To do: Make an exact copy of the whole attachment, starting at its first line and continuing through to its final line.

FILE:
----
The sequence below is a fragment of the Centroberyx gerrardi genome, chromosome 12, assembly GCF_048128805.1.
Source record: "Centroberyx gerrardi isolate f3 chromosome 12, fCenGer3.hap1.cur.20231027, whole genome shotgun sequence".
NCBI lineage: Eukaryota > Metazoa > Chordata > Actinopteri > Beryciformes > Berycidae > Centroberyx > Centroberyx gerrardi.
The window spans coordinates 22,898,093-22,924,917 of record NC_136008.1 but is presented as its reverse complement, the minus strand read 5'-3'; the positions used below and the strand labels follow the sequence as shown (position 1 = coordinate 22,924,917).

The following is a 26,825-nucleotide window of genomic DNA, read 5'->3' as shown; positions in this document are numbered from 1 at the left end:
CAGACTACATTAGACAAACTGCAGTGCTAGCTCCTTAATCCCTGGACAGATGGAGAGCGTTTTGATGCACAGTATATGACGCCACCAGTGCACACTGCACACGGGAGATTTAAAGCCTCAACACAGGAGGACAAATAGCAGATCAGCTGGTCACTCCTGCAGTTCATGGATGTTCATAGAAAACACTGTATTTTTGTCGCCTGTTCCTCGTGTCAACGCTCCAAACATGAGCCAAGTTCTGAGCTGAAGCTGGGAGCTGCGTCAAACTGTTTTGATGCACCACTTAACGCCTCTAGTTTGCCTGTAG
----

The sequence below is a fragment of the Centroberyx gerrardi genome, chromosome 12, assembly GCF_048128805.1.
Source record: "Centroberyx gerrardi isolate f3 chromosome 12, fCenGer3.hap1.cur.20231027, whole genome shotgun sequence".
NCBI lineage: Eukaryota > Metazoa > Chordata > Actinopteri > Beryciformes > Berycidae > Centroberyx > Centroberyx gerrardi.
The window spans coordinates 22,898,093-22,924,917 of record NC_136008.1 but is presented as its reverse complement, the minus strand read 5'-3'; the positions used below and the strand labels follow the sequence as shown (position 1 = coordinate 22,924,917).

The following is a 26,825-nucleotide window of genomic DNA, read 5'->3' as shown; positions in this document are numbered from 1 at the left end:
CAGACTACATTAGACAAACTGCAGTGCTAGCTCCTTAATCCCTGGACAGATGGAGAGCGTTTTGATGCACAGTATATGACGCCACCAGTGCACACTGCACACGGGAGATTTAAAGCCTCAACACAGGAGGACAAATAGCAGATCAGCTGGTCACTCCTGCAGTTCATGGATGTTCATAGAAAACACTGTATTTTTGTCGCCTGTTCCTCGTGTCAACGCTCCAAACATGAGCCAAGTTCTGAGCTGAAGCTGGGAGCTGCGTCAAACTGTTTTGATGCACCACTTAACGCCTCTAGTTTGCCTGTAG